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post #2 of Old 07-03-2011
Once known as Hartley18
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It sounds to me like you've never had to repair serious collision damage in a 'glass boat...

Anyways, as a current ordinary wooden boat owner, my take on all this is that a wooden boat is more easily fixed as it slowly falls apart over the years - a plank here, a fastening there - than a 'glass boat, which could seemingly last forever and then come down with a good dose of osmosis.

As far as needing skills to fix, I'd say, for example, rebuilding the keel would take about the same level of skill for both types, but for me, I prefer the smell of wood shavings in the morning over wearing a full-body moon suit at the height of summer and getting high on thinners..

But perhaps the main reason someone might fall in love with a a really old wooden boat and attempt to rebuild it is because they can - after all, it was built by hand one-plank-at-a-time as a one-off, only-one-exactly-like-this-one original and can be fixed exactly the same way it was built. A 'glass boat can be a little more difficult (particularly if awkward, unwieldy and expensive moulds are required) and, if you do a really great job at fixing it, the boat might end up looking exactly the same as someone else's Columbia 43..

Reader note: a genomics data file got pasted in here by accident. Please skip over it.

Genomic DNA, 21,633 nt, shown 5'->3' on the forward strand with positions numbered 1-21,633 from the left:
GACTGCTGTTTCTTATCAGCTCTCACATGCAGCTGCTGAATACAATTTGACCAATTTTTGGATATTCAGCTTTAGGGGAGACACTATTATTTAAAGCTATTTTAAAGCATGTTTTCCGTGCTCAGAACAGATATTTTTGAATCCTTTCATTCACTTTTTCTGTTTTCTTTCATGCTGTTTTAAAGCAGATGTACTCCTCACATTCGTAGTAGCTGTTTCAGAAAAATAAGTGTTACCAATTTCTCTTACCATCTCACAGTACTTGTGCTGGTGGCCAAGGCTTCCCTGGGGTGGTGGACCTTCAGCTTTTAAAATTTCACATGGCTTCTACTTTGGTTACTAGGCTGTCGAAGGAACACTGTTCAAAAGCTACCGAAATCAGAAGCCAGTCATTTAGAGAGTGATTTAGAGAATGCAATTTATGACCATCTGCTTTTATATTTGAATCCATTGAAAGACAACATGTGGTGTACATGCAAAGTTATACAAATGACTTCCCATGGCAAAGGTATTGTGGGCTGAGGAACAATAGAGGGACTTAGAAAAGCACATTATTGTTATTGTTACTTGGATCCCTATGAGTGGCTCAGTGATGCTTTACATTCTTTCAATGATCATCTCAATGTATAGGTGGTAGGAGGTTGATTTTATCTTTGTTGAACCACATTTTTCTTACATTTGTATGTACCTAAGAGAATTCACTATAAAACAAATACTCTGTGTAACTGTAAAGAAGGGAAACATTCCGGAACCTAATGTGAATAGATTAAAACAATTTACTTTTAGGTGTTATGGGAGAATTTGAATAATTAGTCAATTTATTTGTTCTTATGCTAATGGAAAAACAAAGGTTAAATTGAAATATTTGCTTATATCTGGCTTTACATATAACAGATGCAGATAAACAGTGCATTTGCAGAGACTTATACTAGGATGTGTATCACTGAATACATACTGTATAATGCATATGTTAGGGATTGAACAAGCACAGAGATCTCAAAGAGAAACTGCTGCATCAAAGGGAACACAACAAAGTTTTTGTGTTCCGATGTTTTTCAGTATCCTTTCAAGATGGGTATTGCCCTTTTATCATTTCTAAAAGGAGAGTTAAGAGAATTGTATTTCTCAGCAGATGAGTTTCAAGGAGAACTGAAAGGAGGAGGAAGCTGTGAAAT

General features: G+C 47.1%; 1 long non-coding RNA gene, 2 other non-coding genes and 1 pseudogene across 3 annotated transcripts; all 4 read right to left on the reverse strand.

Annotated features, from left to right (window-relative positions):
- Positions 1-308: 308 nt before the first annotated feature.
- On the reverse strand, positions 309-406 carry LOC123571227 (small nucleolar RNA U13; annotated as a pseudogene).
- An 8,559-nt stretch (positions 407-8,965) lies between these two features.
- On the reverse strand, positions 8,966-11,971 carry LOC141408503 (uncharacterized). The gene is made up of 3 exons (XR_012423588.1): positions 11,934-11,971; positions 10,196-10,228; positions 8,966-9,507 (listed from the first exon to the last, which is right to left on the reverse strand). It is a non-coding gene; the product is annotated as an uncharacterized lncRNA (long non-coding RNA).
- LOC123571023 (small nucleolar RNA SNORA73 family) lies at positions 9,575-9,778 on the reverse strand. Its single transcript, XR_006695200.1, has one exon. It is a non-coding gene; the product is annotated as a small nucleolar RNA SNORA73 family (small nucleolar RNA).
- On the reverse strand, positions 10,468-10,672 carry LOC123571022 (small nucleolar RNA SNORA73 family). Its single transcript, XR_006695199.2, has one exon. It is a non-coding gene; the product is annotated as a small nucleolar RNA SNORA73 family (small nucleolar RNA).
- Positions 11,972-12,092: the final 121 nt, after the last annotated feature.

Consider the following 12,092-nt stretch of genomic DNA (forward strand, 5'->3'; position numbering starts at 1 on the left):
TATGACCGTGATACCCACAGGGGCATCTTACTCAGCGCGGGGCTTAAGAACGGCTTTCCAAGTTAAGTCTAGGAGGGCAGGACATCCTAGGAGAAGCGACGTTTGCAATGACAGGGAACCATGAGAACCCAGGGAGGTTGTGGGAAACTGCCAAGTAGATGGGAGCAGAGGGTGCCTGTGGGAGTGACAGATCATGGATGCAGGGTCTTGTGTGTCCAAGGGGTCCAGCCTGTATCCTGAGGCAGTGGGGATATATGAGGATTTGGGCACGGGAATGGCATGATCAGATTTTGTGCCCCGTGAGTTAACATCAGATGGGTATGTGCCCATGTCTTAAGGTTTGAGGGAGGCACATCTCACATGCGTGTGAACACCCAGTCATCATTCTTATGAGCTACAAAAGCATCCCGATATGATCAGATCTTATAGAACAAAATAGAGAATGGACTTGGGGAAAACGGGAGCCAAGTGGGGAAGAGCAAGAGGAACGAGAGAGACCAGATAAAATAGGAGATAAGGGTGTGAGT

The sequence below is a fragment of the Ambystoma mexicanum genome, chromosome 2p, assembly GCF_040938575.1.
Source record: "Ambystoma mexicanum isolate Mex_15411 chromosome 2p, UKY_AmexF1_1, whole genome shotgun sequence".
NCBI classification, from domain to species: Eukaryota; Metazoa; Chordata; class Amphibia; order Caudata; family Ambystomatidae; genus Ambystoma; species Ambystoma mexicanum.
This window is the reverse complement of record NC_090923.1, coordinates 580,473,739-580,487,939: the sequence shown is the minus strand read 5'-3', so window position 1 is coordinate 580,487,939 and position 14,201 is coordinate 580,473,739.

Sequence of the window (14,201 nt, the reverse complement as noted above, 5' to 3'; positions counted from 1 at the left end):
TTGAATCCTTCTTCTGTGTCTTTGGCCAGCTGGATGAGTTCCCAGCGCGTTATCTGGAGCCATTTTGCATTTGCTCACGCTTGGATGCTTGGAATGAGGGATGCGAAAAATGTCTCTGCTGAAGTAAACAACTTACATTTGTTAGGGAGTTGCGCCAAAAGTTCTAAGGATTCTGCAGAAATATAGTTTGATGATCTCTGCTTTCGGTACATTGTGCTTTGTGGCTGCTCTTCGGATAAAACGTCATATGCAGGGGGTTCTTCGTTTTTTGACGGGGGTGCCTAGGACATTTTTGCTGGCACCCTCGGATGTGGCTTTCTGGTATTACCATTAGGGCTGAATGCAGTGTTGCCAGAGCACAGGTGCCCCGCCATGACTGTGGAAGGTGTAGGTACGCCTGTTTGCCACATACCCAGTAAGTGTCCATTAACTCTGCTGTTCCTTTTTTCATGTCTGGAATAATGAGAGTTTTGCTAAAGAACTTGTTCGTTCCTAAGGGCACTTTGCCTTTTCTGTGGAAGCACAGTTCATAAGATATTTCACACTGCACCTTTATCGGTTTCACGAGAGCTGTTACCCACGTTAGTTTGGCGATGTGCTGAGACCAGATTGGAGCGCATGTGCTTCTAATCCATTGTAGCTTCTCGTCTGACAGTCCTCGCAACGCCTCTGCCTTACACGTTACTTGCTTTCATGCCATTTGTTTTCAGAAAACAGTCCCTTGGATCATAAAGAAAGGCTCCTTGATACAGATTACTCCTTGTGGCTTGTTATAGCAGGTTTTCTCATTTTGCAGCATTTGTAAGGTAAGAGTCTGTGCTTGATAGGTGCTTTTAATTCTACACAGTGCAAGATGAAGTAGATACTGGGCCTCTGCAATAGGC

Still, there comes a time in the life of ALL old boats, both wood and 'glass, where they are just too tired to keep living. True - you could take a couple of bits of original timber or make a mould of the old 'glass boat and start anew, whichever is easier - but if not, the wooden boat still comes out best, being easier to "recycle" piece-by-piece with the rest of it on the bonfire to keep you warm at night; instead of throwing glass shards off the chain-saw everywhere and filling the local toxic waste facility with the remains many times over.

It's a good question.

A bad day on a boat beats a good day in the office

Last edited by Classic30; 07-03-2011 at 08:13 PM.
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